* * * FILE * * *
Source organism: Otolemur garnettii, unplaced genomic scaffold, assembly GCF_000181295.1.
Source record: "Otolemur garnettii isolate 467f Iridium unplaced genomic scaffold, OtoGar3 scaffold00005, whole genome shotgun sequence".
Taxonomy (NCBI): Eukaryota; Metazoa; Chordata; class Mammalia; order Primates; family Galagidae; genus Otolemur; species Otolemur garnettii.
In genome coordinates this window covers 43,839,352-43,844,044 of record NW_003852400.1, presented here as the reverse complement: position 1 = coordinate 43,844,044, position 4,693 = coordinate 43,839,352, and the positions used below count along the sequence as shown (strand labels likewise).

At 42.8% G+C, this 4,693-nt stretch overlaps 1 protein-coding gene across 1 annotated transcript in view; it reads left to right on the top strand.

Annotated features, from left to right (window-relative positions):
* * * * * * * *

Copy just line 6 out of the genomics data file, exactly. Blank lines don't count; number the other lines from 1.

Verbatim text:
Annotated features, from left to right (window-relative positions):